Consider America’s greatest political cartoonists. Hands down, my favorite is Aaron McGruder and the cutting political satire reflected in his cartoon strip, The Boondocks. That being said, I must admit that I do enjoy the barbed satire of Garry Trudeau’s Doonesbury. Recently, Trudeau’s political observations ran a red light in referring to the nation’s National Security Advisor, Dr. Condoleezza Rice, a black woman, as “brown sugar.” Frankly, the political satire in the April 7, 2004 Doonesbury escapes me and most women I know, black or white, liberal or conservative, Democrat or Republican. It draws on centuries of deep-rooted, wicked and indefensible portrayals of black women. In doing so, it is decidedly unfunny. The only purpose served by this cartoon strip is that it proved one sad fact: despite the contentions of many, in 21st century America, race and gender still matter.

At first glance, Trudeau’s comic strip seems merely to depict President George W. Bush and Dr. Rice discussing Richard Clarke, the former counterterrorism adviser to Presidents Bush and Bill Clinton. In the strip, after waxing on about Clarke’s portrayal of Dr. Rice in his book, Dr. Rice asks the President whether he had heard of al Qaeda. The President quips, careful ‘brown sugar,” evoking the painful stereotype of the black woman as a hot-blooded minx.

It is not lost on me that in musing about President Bush’s reported penchant for giving nicknames to people around him, Trudeau also suggests that this is how President Bush views Dr. Rice. Needless to say, it seems that that the President?s respect for Dr. Rice is profound.

In Trudeau’s cartoon, the president was not giving Dr. Rice a nickname. He was putting her in her place. The images of black women being put in their place are widespread and have been exploited in literature, art and song since the first slave ships traversed the Middle Passage. The Rolling Stones’ “Brown Sugar,” which is considered by some to be one of the greatest rock and roll songs of all time, demonstrates my point:

“Gold coast slave ship bound for cotton fields, sold in a market down in New Orleans. Scarred old slaver know he’s doin’ alright. Hear him whip the women just around midnight….Drums beating, cold english blood runs hot, Lady of the house wond’rin where it’s gonna stop. House boy knows that he’s doin’ alright. You should a heard him just around midnight. Ah brown sugar how come you taste so good (a-ha) brown sugar, just like a black girl should A-huh….Oh just like, just like a black girl should.”

The fact is that black women at the apex of power have struggled long and hard for respect. The struggle still continues. This is why in this context, references to black women as brown sugar are not funny. It reminds us of the historical exploitation of black women in America. It reminds us that there are those who believe that no matter how accomplished we may become, no matter how educated we are, and no matter how many books we read, black women should remain in “their place,” figuratively or literally. This place is one that is out of public view.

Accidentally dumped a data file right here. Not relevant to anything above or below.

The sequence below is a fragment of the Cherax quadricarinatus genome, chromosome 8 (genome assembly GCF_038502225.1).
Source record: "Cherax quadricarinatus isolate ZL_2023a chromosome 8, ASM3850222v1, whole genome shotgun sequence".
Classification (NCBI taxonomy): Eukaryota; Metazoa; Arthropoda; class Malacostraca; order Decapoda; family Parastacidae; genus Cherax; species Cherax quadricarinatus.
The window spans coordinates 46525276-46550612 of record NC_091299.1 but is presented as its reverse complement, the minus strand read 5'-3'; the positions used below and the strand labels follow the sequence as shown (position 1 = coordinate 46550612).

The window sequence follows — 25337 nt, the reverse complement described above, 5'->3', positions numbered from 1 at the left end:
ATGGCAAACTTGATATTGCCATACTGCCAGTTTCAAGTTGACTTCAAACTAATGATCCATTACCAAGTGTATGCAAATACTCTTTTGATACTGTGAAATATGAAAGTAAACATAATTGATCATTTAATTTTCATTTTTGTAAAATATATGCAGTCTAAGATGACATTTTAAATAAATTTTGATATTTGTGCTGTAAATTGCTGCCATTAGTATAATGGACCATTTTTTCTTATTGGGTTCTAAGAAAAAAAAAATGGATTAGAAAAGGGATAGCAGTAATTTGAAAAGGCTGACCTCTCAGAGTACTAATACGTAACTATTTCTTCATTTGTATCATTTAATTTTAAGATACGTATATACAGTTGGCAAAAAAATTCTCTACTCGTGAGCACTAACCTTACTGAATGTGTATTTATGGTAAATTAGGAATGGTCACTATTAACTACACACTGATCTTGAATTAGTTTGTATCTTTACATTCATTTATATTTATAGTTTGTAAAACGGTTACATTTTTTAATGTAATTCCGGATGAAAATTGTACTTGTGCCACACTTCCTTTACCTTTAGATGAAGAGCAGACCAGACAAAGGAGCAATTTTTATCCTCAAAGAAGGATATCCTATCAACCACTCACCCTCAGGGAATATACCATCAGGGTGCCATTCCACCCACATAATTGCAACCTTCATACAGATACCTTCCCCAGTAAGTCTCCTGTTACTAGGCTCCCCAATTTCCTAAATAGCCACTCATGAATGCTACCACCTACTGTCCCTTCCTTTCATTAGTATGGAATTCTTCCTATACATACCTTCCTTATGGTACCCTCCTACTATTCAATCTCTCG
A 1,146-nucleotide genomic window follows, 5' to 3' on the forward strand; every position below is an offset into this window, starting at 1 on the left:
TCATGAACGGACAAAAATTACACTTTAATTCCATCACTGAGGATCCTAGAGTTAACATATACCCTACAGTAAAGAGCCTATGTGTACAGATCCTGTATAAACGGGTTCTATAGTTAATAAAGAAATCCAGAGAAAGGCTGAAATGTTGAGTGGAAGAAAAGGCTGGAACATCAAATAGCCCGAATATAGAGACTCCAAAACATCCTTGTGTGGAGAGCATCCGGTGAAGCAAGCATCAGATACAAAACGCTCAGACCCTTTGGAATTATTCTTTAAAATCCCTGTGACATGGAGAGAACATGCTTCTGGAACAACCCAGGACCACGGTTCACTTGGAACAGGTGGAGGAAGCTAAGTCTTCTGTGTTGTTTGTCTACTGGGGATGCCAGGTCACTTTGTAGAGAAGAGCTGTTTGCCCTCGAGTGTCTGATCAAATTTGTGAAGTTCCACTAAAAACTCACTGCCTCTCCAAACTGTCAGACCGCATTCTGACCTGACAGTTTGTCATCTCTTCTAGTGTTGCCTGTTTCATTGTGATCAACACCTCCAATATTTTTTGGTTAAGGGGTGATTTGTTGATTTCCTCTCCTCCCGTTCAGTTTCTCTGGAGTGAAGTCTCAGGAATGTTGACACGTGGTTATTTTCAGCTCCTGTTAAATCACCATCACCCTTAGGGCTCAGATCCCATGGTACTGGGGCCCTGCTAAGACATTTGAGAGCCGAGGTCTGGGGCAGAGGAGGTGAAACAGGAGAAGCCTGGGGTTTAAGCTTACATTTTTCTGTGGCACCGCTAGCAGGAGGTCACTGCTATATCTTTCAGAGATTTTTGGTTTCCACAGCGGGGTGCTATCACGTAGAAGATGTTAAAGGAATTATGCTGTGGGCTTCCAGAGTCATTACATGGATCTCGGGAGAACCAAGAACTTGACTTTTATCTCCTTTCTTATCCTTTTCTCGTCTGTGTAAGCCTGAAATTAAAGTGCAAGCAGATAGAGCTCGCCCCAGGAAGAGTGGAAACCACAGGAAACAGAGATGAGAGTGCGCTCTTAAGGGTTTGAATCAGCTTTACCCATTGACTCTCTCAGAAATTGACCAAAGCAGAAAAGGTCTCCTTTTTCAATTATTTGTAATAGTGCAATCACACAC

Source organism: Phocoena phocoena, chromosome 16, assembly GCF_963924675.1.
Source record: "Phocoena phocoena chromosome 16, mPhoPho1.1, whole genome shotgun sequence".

For example, it has been reported that in 1990, when Dr. Rice served as an adviser to former President George H.W. Bush, she was shoved out of the way by a secret service agent while attempting to enter the White House. Lest you think this treatment is reserved for Republicans, think again. In 1993, then Mayor Sharon Pratt Kelly and Delegate Eleanor Holmes Norton, both black women and Democrats, were invited to join former President Clinton at a political event in the District of Columbia. Aides to Clinton stopped Kelly and Norton from appearing with him before the cameras, apparently not realizing that they were two of the District?s highest ranking public officials. Clinton was forced to personally intervene.

While we are discussing stereotypes, let us not forget the ever present prattle about the prodigious achievements of such prominent black women. In 1990, Dr. Rice described it as “Condi in Wonderland.” She told one publication that she had a friend whose words for it were, “My goodness, the monkey can read. It’s amazing.”

Things should have been different as Dr. Rice prepared for her appearance before the 9/11 commission. Whether or not you like Dr. Rice or her politics, the facts are what they are. A product of the segregated South, Dr. Rice entered college at the University of Denver at age 15. She holds a doctorate in international relations. At Stanford, she was a Russia specialist and later, became the university’s provost. She has been an advisor to the U.S. Joint Chiefs of Staff on strategic nuclear policy. She served as a special assistant to President George H.W. Bush for national security affairs and senior director for Soviet Affairs at the National Security Council. Dr. Rice is the first woman ever appointed as National Security Advisor. After Secretary of State Colin Powell, she is the second African American to hold the post.

As Condoleezza Rice prepared to testify before the 9/11 commission about the events that lead up to the greatest single tragedy in American history, she — no, we all — deserved better. Even in satire, it’s just not funny.